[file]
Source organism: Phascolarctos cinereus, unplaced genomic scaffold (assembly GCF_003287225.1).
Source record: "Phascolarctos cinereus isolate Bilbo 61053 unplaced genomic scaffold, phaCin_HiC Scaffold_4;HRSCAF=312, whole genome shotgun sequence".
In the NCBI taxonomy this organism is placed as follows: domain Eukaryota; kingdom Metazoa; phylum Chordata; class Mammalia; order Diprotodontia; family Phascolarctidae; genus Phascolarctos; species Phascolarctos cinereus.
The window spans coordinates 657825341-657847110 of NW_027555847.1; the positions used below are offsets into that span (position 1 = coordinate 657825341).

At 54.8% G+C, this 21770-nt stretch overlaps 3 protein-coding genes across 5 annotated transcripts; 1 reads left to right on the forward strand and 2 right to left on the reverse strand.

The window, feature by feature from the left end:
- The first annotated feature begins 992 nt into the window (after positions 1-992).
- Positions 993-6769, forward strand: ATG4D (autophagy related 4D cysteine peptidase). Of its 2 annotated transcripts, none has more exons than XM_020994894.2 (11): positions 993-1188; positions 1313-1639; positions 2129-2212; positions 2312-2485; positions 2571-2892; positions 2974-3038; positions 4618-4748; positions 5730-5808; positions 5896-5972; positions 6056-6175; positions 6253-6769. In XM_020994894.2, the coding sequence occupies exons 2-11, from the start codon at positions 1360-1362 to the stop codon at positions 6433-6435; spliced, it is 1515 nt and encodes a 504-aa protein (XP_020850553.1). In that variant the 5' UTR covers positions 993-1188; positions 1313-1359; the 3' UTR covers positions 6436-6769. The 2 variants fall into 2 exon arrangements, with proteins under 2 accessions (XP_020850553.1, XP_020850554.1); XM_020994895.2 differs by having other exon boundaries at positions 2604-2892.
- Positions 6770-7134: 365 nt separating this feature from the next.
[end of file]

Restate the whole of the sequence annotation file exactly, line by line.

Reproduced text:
Source organism: Phascolarctos cinereus, unplaced genomic scaffold (assembly GCF_003287225.1).
Source record: "Phascolarctos cinereus isolate Bilbo 61053 unplaced genomic scaffold, phaCin_HiC Scaffold_4;HRSCAF=312, whole genome shotgun sequence".
In the NCBI taxonomy this organism is placed as follows: domain Eukaryota; kingdom Metazoa; phylum Chordata; class Mammalia; order Diprotodontia; family Phascolarctidae; genus Phascolarctos; species Phascolarctos cinereus.
The window spans coordinates 657825341-657847110 of NW_027555847.1; the positions used below are offsets into that span (position 1 = coordinate 657825341).

At 54.8% G+C, this 21770-nt stretch overlaps 3 protein-coding genes across 5 annotated transcripts; 1 reads left to right on the forward strand and 2 right to left on the reverse strand.

The window, feature by feature from the left end:
- The first annotated feature begins 992 nt into the window (after positions 1-992).
- Positions 993-6769, forward strand: ATG4D (autophagy related 4D cysteine peptidase). Of its 2 annotated transcripts, none has more exons than XM_020994894.2 (11): positions 993-1188; positions 1313-1639; positions 2129-2212; positions 2312-2485; positions 2571-2892; positions 2974-3038; positions 4618-4748; positions 5730-5808; positions 5896-5972; positions 6056-6175; positions 6253-6769. In XM_020994894.2, the coding sequence occupies exons 2-11, from the start codon at positions 1360-1362 to the stop codon at positions 6433-6435; spliced, it is 1515 nt and encodes a 504-aa protein (XP_020850553.1). In that variant the 5' UTR covers positions 993-1188; positions 1313-1359; the 3' UTR covers positions 6436-6769. The 2 variants fall into 2 exon arrangements, with proteins under 2 accessions (XP_020850553.1, XP_020850554.1); XM_020994895.2 differs by having other exon boundaries at positions 2604-2892.
- Positions 6770-7134: 365 nt separating this feature from the next.